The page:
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An excerpt from www.HouseOfNames.com archives copyright 2000 - 2016


The name Wait is from the ancient Anglo-Saxon tribes of Britain. The name was given to a person who was a watchman. Wait is an occupational surname, which belongs to the category of hereditary surnames. Occupational surnames were derived from the primary activity of the bearer. In the Middle Ages, people did not generally live off of the fruits of their labor in a particular job. Rather, they performed a specialized task, as well as farming, for subsistence. Other occupational names were derived from an object associated with a particular activity. This surname comes from the Anglo-Norman-French word waite, which means watch. Waits or Waites were British town pipers. Up until 1835, every British town and city of note had a band of Waites and more often than not, they played and instrument called the Wait-pipe.

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The surname Wait was first found in Cornwall where they were Lords of the manor of Arwennick, and held a family seat from very ancient times some say well before the Norman Conquest in 1066.

Sound was what guided spelling in the essentially pre-literate Middle Ages, so one person's name was often recorded under several variations during a single lifetime. Also, before the advent of the printing press and the first dictionaries, the English language was not standardized. Therefore, spelling variations were common, even among the names of the most literate people. Known variations of the Wait family name include Waite, Wait, Wayte, Waits, Waight and others.


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This web page shows only a small excerpt of our Wait research. Another 121 words (9 lines of text) covering the years 1611, 1699 and 1688 are included under the topic Early Wait History in all our PDF Extended History products.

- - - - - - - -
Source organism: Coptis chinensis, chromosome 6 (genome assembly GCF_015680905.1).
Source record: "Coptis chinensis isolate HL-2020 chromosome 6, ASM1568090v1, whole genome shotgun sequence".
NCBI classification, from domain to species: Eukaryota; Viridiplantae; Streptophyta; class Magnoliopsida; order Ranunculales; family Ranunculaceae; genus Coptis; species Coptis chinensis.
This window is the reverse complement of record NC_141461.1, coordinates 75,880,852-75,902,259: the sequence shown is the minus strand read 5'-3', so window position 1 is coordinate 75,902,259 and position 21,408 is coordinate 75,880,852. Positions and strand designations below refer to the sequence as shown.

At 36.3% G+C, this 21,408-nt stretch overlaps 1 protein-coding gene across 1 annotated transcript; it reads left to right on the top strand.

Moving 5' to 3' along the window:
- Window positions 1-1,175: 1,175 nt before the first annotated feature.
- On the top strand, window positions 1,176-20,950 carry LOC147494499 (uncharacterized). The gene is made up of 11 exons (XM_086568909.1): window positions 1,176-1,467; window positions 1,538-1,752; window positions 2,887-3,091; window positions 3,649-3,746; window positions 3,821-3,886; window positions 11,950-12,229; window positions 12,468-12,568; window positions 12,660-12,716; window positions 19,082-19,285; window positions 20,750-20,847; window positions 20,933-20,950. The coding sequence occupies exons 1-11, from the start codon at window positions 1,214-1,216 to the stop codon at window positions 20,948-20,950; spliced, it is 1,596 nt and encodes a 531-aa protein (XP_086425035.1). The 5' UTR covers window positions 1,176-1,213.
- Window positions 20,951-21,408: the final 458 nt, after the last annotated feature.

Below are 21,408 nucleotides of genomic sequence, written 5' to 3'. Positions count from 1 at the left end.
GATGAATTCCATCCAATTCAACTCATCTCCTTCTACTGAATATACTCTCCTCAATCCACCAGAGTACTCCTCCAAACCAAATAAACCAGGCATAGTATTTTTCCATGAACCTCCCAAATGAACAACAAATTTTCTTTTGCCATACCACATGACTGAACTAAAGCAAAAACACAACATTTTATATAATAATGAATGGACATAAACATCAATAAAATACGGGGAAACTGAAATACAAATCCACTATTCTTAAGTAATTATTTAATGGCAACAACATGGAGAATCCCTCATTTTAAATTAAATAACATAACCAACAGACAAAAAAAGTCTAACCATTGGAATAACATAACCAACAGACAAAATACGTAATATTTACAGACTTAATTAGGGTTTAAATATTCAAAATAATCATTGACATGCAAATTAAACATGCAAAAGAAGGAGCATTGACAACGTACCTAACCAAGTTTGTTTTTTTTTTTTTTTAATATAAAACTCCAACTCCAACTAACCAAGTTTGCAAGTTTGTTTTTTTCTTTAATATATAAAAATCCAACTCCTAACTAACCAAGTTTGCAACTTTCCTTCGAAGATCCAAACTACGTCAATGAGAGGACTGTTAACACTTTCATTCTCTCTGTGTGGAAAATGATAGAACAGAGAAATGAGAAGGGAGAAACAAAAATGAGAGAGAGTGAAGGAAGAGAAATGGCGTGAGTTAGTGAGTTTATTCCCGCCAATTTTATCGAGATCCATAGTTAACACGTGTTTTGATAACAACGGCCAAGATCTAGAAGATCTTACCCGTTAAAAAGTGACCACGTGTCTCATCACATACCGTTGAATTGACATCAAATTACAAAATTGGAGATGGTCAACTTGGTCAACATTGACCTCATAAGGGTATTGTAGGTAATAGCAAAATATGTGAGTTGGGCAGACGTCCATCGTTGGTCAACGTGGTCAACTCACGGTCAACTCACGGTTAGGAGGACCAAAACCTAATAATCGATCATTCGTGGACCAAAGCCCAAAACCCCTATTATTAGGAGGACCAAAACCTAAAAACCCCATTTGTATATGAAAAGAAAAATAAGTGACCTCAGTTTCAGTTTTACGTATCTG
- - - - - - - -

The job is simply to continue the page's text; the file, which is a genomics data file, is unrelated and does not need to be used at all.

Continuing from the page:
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Another 71 words (5 lines of text) are included under the topic Early Wait Notables in all our PDF Extended History products.

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Some of the Wait family moved to Ireland, but this topic is not covered in this excerpt. Another 37 words (3 lines of text) about their life in Ireland is included in all our PDF Extended History products.

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For political, religious, and economic reasons, thousands of English families boarded ships for Ireland, the Canadas, the America colonies, and many of smaller tropical colonies in the hope of finding better lives abroad. Although the passage on the cramped, dank ships caused many to arrive in the New World diseased and starving, those families that survived the trip often went on to make valuable contributions to those new societies to which they arrived. Investigation of the origins of family names on the North American continent has revealed that early immigrants bearing the name Wait or a variant listed above:

Wait Settlers in United States in the 17th Century


  • Richard Wait, who arrived in Boston, Massachusetts in 1634
  • Thomas Wait, who arrived in Rhode Island in 1638
  • John Wait, who landed in Charlestown, Massachusetts in 1662

Wait Settlers in United States in the 18th Century


  • Raynes Wait settled in Boston Massachusetts in 1767
  • Hugh Wait, aged 27, arrived in New York or Georgia in 1775

Wait Settlers in United States in the 19th Century


  • William Wait, who landed in New York in 1822
  • Edward Wait, who arrived in New York in 1822
  • Benjamin Wait, who landed in New York in 1845
  • Hester Wait, who arrived in New York in 1847

Wait Settlers in Canada in the 19th Century


  • Garner Wait, who landed in Canada in 1830
  • Joseph M Wait, who landed in Canada in 1836
  • Samuel Wait, who landed in Canada in 1840
  • George Wait, who arrived in Canada in 1841
  • Griffin Wait, who landed in Canada in 1841


Wait Settlers in Australia in the 19th Century